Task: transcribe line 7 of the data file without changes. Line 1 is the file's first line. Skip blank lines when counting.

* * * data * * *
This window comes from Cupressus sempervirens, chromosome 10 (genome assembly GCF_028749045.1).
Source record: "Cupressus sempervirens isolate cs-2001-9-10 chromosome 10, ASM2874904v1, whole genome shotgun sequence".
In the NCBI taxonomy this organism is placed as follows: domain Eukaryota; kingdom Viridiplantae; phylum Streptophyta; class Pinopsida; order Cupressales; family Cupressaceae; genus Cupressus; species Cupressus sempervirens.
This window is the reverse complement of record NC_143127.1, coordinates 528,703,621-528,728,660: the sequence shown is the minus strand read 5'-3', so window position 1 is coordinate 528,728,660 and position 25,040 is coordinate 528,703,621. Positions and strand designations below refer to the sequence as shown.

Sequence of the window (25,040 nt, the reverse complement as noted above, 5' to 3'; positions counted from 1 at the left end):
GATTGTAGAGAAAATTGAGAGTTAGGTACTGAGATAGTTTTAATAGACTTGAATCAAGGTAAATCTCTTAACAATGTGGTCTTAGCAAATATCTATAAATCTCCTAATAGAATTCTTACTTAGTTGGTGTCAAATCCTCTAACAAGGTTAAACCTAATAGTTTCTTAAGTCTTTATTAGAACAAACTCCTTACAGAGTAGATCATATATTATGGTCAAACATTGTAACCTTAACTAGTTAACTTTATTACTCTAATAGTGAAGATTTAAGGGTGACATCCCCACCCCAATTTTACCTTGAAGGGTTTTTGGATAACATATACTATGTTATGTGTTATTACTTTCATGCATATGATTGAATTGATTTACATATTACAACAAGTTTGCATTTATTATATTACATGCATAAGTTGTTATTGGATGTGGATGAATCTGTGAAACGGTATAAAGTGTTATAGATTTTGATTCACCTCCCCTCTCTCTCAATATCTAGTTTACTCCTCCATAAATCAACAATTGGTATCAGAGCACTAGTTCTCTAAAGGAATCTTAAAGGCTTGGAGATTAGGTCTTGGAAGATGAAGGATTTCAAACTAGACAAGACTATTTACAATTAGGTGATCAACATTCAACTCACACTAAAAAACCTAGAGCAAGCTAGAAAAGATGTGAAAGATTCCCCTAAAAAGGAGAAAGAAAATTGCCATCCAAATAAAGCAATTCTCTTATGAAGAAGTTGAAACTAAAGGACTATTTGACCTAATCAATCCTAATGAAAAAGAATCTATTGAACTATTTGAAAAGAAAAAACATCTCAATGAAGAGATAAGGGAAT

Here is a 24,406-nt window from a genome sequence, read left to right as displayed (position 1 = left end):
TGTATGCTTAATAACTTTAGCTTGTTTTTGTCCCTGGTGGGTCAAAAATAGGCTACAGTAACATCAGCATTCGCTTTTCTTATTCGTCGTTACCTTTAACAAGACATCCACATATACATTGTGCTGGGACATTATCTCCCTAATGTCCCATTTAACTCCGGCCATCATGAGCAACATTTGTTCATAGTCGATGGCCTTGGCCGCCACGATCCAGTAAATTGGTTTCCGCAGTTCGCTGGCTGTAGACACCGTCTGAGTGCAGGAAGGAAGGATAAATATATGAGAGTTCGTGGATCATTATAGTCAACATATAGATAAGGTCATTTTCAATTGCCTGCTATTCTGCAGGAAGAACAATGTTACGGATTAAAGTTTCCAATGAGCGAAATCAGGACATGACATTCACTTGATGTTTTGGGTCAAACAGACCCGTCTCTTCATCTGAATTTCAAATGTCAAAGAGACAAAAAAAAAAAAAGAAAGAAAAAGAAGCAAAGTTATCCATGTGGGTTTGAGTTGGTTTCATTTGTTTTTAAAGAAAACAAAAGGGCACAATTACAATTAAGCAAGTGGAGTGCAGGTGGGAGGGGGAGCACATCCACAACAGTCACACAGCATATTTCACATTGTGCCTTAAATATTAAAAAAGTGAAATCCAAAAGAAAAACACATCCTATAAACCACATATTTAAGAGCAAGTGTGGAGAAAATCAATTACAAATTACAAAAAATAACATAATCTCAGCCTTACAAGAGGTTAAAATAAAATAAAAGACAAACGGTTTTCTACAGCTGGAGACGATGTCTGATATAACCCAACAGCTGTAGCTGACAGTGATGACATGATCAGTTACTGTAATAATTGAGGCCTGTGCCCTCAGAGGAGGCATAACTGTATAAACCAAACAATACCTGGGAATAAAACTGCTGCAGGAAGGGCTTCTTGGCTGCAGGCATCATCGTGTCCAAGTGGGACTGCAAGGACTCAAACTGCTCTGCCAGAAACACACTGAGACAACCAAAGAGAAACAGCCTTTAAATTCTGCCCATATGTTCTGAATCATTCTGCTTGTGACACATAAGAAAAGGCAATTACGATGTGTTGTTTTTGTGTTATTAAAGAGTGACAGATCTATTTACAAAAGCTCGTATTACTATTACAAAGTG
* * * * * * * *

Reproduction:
Here is a 24,406-nt window from a genome sequence, read left to right as displayed (position 1 = left end):